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Details of Grant 

EPSRC Reference: EP/R043973/1
Title: enabling Sixty Years creep-fatigue life of the NExt generation nuclear Reactors 'SYNERgy'
Principal Investigator: Chen, Professor B
Other Investigators:
Researcher Co-Investigators:
Project Partners:
Commissariat à l'énergie atomique CEA Culham Centre for Fusion Energy DG Joint Research Centre
East China University of Science & Techn EDF Henry Royce Institute
National Nuclear Laboratory Nuclear AMRC State Nuclear Power Technolo Corporation
University of Manchester, The
Department: Engineering
Organisation: University of Leicester
Scheme: EPSRC Fellowship
Starts: 01 March 2019 Ends: 28 February 2025 Value (£): 1,247,261
EPSRC Research Topic Classifications:
Energy - Nuclear
EPSRC Industrial Sector Classifications:
Related Grants:
Panel History:
Panel DatePanel NameOutcome
03 Sep 2018 Eng Fellowship Interviews Sept 2018 Announced
11 Apr 2018 Engineering Prioritisation Panel Meeting 11 and 12 April 2018 Announced
Summary on Grant Application Form
The science and engineering of materials have been fundamental to the success of nuclear power to date. They are also the key to the successful deployment and operation of a new generation of nuclear reactor systems. The next-generation nuclear reactors (Gen IV) operating at temperatures of 550C and above have been previously studied to some extent and in many cases experimental or prototype nuclear systems have been operated. For example, the UK was the world-leading nation to operate the Dounreay experimental sodium-cooled fast nuclear reactor (SFR) for ~19 years and a prototype fast reactor for ~20 years. However, even for those SFRs with in total of 400 reactor-years international operating experience, their commercial deployment is still held up. A formidable challenge for the design, licensing and construction of next-generation Gen IV SFRs or the other high-temperature nuclear reactors is the requirement to have a design life of 60 years or more.

The key degradation mechanisms for the high-temperature nuclear reactors is the creep-fatigue of steel components. When structural materials are used at high temperature, thermal ageing and inelastic deformation lead to changes in their microstructures. The creep and creep-fatigue performance of structural materials are limited by the degradation of microstructures. The underlying need is to develop improved understanding and predictive models of the evolution of the key microstructural features which control long-term creep performance and creep-fatigue interaction. This Fellowship will use an integrated experimental and modelling approach covering different length and time scales to understand and predict the long-term microstructural degradation and creep-fatigue deformation and damage process. I will then use the new scientific information to make significant technological breakthroughs in predicting long-term creep-fatigue life that include microstructural degradation process. I will thereby realise a radical step beyond the current phenomenological or a functional form of constitutive models which received very limited success when extrapolated to long-term operational conditions. This research will put me and the UK at the forefront of nuclear fission research.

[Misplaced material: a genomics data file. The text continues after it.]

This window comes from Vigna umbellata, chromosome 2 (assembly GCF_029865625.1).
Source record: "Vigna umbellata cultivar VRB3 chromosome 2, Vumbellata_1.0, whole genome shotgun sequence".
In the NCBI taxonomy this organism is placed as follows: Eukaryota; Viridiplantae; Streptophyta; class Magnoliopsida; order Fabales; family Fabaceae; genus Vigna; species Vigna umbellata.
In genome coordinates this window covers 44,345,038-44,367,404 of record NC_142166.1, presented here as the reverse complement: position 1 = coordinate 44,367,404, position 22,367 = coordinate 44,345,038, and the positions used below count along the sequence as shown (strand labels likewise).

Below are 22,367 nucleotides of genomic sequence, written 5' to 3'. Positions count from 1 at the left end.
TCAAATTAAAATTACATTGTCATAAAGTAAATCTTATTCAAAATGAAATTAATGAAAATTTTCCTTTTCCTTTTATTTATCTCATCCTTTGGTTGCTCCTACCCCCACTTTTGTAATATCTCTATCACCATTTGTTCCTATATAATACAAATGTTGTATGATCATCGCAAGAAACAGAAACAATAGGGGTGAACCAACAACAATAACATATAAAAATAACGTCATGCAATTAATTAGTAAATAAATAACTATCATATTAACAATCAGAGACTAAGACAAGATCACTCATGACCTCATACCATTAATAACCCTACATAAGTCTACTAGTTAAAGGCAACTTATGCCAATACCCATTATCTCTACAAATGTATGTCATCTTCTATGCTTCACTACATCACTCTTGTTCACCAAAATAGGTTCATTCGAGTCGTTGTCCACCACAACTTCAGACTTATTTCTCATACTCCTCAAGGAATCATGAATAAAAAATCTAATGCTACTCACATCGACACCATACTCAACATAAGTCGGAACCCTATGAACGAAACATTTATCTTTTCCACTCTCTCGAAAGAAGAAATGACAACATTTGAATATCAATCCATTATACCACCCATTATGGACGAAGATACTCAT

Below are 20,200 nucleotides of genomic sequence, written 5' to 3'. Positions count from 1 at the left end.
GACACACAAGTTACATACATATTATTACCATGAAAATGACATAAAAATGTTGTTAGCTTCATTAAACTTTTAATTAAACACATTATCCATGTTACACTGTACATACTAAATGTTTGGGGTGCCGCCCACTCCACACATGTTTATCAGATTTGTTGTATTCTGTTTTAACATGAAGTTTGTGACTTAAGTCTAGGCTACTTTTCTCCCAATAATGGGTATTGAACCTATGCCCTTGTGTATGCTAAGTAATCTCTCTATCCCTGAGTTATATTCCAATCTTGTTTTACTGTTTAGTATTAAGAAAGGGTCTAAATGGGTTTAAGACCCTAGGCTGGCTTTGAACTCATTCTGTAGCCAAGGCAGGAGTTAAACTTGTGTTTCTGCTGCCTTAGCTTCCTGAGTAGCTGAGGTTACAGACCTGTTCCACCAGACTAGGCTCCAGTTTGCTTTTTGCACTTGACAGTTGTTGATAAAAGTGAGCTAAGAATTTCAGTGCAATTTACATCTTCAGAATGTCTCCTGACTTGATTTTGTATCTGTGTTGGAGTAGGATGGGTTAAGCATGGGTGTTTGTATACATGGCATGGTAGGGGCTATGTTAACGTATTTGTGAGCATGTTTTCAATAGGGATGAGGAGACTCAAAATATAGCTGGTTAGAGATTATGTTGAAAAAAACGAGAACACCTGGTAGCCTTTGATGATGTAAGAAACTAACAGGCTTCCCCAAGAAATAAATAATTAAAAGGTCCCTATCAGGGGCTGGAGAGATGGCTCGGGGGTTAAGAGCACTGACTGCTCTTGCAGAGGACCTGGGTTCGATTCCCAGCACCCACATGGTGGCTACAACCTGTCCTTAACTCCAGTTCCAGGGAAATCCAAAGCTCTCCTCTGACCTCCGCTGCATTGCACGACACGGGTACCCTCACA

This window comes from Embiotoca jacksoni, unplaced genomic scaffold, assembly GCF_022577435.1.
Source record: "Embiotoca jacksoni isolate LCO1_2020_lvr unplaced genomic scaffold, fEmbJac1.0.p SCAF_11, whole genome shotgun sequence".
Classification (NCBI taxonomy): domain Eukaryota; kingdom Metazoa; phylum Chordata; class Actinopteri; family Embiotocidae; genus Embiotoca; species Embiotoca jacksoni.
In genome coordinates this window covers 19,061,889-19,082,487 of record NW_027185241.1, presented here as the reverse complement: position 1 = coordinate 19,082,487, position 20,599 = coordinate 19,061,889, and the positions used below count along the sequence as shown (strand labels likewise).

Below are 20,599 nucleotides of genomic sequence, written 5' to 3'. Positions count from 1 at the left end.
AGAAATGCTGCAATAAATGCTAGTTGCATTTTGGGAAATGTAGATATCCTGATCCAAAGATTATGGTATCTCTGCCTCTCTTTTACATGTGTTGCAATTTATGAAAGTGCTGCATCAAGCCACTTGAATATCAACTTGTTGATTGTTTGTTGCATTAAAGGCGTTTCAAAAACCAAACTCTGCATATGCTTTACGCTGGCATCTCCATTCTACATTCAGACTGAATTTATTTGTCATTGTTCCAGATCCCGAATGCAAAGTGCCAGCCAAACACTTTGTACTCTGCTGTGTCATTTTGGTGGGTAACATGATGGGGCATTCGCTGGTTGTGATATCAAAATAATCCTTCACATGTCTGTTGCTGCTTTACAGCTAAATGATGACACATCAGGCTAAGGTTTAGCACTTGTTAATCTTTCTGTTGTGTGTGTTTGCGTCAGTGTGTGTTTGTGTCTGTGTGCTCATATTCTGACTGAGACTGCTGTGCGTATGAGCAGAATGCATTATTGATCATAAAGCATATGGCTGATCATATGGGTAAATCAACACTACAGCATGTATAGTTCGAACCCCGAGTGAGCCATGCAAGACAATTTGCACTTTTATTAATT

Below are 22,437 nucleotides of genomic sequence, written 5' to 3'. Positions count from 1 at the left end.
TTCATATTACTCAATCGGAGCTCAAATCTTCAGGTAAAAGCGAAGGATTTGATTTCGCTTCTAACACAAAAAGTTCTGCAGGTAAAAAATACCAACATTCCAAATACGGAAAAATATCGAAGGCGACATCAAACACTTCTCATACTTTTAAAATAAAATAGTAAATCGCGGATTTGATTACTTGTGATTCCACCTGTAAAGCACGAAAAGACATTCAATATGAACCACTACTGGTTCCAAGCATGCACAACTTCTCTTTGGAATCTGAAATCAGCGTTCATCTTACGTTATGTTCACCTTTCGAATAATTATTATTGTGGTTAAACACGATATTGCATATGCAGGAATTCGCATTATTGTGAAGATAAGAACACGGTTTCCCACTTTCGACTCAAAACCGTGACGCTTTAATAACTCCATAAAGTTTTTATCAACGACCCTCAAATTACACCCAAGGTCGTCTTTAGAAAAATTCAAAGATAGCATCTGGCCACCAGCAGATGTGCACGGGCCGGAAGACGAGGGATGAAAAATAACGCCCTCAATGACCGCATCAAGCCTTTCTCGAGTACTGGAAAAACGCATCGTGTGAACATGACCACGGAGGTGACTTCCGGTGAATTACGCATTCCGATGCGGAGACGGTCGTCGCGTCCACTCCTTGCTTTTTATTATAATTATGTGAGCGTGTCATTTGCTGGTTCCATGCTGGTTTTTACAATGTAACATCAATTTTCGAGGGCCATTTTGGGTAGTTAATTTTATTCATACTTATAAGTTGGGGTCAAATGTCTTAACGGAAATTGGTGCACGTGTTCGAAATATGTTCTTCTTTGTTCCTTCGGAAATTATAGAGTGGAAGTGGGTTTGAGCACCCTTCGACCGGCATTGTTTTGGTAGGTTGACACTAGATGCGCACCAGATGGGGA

This Fellowship will enable the 60 years creep-fatigue life of the next-generation high-temperature nuclear systems by developing a materials science underpinned and engineering based design methodology and implement it into future versions of high-temperature nuclear reactor design codes. In consequence, Gen IV reactor technologies will become commercially viable and Gen IV SFRs will be built globally to provide an excellent solution for recycling today's nuclear waste. This fellowship aims to influence the international organisations responsible for the next-generation nuclear design codes and gaining an early foothold in the international nuclear R&D via this research will give the best chance to secure Intellectual Property and return long term economic gains to our UK.
Key Findings
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Potential use in non-academic contexts
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Date Materialised
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Further Information:  
Organisation Website: http://www.le.ac.uk